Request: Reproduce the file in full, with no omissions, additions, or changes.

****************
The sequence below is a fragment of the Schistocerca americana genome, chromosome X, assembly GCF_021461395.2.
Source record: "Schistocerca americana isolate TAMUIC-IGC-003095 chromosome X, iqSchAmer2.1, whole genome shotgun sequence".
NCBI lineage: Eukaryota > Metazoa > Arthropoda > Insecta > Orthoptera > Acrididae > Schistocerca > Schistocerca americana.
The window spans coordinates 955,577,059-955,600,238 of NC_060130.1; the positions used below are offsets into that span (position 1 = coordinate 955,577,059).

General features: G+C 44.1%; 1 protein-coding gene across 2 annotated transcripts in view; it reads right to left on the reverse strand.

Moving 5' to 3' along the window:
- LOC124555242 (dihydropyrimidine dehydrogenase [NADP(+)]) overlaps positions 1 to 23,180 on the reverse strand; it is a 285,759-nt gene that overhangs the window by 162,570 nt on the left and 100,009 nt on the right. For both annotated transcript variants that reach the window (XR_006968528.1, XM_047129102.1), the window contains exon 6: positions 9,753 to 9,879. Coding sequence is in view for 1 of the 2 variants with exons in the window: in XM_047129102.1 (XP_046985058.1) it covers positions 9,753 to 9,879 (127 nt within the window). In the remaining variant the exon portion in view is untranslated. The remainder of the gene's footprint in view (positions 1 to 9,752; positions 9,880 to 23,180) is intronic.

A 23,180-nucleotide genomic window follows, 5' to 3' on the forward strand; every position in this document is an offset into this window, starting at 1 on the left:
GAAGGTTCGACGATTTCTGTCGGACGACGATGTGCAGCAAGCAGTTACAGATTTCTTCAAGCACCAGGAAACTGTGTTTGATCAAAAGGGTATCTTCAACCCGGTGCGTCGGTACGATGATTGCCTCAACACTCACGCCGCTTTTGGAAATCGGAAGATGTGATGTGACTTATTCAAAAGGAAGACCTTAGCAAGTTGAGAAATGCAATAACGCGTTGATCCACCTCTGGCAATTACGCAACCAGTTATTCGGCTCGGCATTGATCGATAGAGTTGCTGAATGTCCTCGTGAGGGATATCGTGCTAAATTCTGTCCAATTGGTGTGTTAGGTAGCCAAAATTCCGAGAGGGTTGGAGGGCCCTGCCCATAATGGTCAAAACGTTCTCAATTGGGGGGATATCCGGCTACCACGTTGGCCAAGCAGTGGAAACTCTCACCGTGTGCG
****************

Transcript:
The sequence below is a fragment of the Schistocerca americana genome, chromosome X, assembly GCF_021461395.2.
Source record: "Schistocerca americana isolate TAMUIC-IGC-003095 chromosome X, iqSchAmer2.1, whole genome shotgun sequence".
NCBI lineage: Eukaryota > Metazoa > Arthropoda > Insecta > Orthoptera > Acrididae > Schistocerca > Schistocerca americana.
The window spans coordinates 955,577,059-955,600,238 of NC_060130.1; the positions used below are offsets into that span (position 1 = coordinate 955,577,059).

General features: G+C 44.1%; 1 protein-coding gene across 2 annotated transcripts in view; it reads right to left on the reverse strand.

Moving 5' to 3' along the window:
- LOC124555242 (dihydropyrimidine dehydrogenase [NADP(+)]) overlaps positions 1 to 23,180 on the reverse strand; it is a 285,759-nt gene that overhangs the window by 162,570 nt on the left and 100,009 nt on the right. For both annotated transcript variants that reach the window (XR_006968528.1, XM_047129102.1), the window contains exon 6: positions 9,753 to 9,879. Coding sequence is in view for 1 of the 2 variants with exons in the window: in XM_047129102.1 (XP_046985058.1) it covers positions 9,753 to 9,879 (127 nt within the window). In the remaining variant the exon portion in view is untranslated. The remainder of the gene's footprint in view (positions 1 to 9,752; positions 9,880 to 23,180) is intronic.

A 23,180-nucleotide genomic window follows, 5' to 3' on the forward strand; every position in this document is an offset into this window, starting at 1 on the left:
GAAGGTTCGACGATTTCTGTCGGACGACGATGTGCAGCAAGCAGTTACAGATTTCTTCAAGCACCAGGAAACTGTGTTTGATCAAAAGGGTATCTTCAACCCGGTGCGTCGGTACGATGATTGCCTCAACACTCACGCCGCTTTTGGAAATCGGAAGATGTGATGTGACTTATTCAAAAGGAAGACCTTAGCAAGTTGAGAAATGCAATAACGCGTTGATCCACCTCTGGCAATTACGCAACCAGTTATTCGGCTCGGCATTGATCGATAGAGTTGCTGAATGTCCTCGTGAGGGATATCGTGCTAAATTCTGTCCAATTGGTGTGTTAGGTAGCCAAAATTCCGAGAGGGTTGGAGGGCCCTGCCCATAATGGTCAAAACGTTCTCAATTGGGGGGATATCCGGCTACCACGTTGGCCAAGCAGTGGAAACTCTCACCGTGTGCG